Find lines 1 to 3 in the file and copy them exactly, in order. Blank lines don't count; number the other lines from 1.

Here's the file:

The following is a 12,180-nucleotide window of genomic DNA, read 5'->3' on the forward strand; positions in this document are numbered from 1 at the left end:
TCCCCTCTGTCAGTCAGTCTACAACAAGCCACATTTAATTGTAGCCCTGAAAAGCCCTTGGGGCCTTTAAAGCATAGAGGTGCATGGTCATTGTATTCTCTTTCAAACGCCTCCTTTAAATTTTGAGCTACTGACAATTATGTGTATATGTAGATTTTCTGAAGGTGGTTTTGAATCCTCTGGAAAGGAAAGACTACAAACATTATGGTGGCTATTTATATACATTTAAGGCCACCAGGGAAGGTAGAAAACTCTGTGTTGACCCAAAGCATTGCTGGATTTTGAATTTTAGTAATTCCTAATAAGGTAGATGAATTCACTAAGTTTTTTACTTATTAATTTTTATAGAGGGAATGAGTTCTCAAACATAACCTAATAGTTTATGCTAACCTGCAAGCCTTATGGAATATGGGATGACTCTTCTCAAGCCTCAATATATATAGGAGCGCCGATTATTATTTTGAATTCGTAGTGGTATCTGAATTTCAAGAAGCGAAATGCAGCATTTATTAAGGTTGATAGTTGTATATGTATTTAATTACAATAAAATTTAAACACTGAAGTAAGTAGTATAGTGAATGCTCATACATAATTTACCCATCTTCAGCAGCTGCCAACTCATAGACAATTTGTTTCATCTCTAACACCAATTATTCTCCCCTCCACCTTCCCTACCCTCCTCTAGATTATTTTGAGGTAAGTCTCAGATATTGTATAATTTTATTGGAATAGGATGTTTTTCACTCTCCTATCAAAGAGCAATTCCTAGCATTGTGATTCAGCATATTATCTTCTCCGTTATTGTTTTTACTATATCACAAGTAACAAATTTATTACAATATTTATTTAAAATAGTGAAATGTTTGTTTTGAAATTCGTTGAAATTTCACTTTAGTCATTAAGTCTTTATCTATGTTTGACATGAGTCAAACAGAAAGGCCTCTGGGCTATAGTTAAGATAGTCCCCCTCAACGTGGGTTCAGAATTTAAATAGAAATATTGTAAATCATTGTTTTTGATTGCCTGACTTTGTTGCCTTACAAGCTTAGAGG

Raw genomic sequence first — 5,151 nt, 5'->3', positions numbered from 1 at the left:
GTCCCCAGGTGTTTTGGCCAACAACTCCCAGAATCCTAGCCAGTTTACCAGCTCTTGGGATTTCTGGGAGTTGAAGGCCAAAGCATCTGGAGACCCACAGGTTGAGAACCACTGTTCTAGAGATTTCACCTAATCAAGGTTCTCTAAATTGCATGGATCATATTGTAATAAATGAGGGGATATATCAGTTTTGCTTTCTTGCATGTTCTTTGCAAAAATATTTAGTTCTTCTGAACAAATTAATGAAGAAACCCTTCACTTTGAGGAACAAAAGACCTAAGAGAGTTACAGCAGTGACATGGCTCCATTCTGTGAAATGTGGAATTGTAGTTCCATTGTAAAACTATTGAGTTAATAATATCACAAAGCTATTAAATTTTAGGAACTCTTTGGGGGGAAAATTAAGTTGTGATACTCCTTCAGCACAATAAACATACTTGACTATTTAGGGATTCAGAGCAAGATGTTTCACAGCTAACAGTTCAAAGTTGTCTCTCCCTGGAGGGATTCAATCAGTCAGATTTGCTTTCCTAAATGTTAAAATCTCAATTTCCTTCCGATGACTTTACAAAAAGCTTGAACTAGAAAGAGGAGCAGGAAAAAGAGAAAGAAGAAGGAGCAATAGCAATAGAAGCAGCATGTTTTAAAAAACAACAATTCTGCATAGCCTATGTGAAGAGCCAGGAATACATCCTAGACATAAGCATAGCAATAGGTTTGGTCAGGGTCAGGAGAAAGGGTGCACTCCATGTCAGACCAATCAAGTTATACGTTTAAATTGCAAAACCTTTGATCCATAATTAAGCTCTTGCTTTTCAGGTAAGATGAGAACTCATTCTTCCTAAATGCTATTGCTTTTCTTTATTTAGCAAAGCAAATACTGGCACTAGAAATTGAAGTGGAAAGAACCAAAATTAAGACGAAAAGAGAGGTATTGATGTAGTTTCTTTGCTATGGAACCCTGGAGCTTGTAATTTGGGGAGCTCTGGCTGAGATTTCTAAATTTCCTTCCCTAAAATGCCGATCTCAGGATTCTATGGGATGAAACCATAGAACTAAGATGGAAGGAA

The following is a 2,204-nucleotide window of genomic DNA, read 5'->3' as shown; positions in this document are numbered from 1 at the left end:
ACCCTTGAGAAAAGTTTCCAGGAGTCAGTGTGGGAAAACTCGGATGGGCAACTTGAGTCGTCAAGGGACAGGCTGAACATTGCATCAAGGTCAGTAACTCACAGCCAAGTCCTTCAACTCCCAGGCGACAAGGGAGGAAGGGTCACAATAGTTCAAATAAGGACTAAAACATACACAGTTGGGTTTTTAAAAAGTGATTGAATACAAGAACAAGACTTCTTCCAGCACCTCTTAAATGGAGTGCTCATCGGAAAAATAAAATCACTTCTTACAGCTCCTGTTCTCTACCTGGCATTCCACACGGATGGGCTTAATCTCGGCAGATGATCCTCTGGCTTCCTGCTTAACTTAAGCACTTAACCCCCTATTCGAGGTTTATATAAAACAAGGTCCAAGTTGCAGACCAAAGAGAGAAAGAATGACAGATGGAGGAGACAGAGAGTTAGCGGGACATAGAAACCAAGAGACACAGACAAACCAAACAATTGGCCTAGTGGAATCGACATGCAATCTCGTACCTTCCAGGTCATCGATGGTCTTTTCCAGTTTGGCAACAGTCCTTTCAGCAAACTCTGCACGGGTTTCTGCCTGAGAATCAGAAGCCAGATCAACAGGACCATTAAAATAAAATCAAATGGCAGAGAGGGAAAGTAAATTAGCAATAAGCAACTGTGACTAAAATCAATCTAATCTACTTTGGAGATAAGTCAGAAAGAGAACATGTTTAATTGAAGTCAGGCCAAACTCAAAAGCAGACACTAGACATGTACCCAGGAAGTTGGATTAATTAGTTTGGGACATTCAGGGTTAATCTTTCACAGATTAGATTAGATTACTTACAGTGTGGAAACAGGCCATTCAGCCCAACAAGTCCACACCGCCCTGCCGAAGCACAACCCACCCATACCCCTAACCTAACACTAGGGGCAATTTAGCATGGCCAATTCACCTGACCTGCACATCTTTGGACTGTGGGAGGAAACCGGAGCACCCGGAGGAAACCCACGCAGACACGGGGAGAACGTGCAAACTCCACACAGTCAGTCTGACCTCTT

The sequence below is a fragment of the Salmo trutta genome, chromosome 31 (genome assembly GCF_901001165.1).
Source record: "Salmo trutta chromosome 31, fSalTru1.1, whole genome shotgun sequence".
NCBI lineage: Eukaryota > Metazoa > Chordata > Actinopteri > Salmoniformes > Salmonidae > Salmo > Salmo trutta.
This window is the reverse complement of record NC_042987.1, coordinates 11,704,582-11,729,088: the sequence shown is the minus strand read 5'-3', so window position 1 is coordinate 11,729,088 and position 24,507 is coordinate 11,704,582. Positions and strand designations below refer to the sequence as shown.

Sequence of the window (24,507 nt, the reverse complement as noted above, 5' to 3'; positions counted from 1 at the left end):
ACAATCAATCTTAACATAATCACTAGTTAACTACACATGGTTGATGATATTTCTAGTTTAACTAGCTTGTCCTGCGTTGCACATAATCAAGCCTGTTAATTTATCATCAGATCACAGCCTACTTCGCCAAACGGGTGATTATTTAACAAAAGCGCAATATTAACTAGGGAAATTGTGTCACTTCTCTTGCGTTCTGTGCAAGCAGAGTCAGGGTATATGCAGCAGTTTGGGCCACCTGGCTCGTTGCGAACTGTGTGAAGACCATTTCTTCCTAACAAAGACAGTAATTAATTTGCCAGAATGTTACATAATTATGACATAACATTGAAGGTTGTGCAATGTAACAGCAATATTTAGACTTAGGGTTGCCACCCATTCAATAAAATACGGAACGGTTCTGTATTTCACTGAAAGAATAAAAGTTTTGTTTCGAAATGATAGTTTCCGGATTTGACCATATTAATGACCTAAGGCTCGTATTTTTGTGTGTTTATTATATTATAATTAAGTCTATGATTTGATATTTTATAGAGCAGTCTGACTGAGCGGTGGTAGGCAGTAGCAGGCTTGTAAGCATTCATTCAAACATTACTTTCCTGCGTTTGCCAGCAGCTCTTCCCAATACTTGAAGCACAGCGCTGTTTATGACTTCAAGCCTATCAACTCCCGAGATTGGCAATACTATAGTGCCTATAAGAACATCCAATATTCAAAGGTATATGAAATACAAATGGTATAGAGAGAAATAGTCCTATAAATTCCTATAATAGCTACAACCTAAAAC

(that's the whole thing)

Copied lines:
The following is a 12,180-nucleotide window of genomic DNA, read 5'->3' on the forward strand; positions in this document are numbered from 1 at the left end:
TCCCCTCTGTCAGTCAGTCTACAACAAGCCACATTTAATTGTAGCCCTGAAAAGCCCTTGGGGCCTTTAAAGCATAGAGGTGCATGGTCATTGTATTCTCTTTCAAACGCCTCCTTTAAATTTTGAGCTACTGACAATTATGTGTATATGTAGATTTTCTGAAGGTGGTTTTGAATCCTCTGGAAAGGAAAGACTACAAACATTATGGTGGCTATTTATATACATTTAAGGCCACCAGGGAAGGTAGAAAACTCTGTGTTGACCCAAAGCATTGCTGGATTTTGAATTTTAGTAATTCCTAATAAGGTAGATGAATTCACTAAGTTTTTTACTTATTAATTTTTATAGAGGGAATGAGTTCTCAAACATAACCTAATAGTTTATGCTAACCTGCAAGCCTTATGGAATATGGGATGACTCTTCTCAAGCCTCAATATATATAGGAGCGCCGATTATTATTTTGAATTCGTAGTGGTATCTGAATTTCAAGAAGCGAAATGCAGCATTTATTAAGGTTGATAGTTGTATATGTATTTAATTACAATAAAATTTAAACACTGAAGTAAGTAGTATAGTGAATGCTCATACATAATTTACCCATCTTCAGCAGCTGCCAACTCATAGACAATTTGTTTCATCTCTAACACCAATTATTCTCCCCTCCACCTTCCCTACCCTCCTCTAGATTATTTTGAGGTAAGTCTCAGATATTGTATAATTTTATTGGAATAGGATGTTTTTCACTCTCCTATCAAAGAGCAATTCCTAGCATTGTGATTCAGCATATTATCTTCTCCGTTATTGTTTTTACTATATCACAAGTAACAAATTTATTACAATATTTATTTAAAATAGTGAAATGTTTGTTTTGAAATTCGTTGAAATTTCACTTTAGTCATTAAGTCTTTATCTATGTTTGACATGAGTCAAACAGAAAGGCCTCTGGGCTATAGTTAAGATAGTCCCCCTCAACGTGGGTTCAGAATTTAAATAGAAATATTGTAAATCATTGTTTTTGATTGCCTGACTTTGTTGCCTTACAAGCTTAGAGG

Raw genomic sequence first — 5,151 nt, 5'->3', positions numbered from 1 at the left: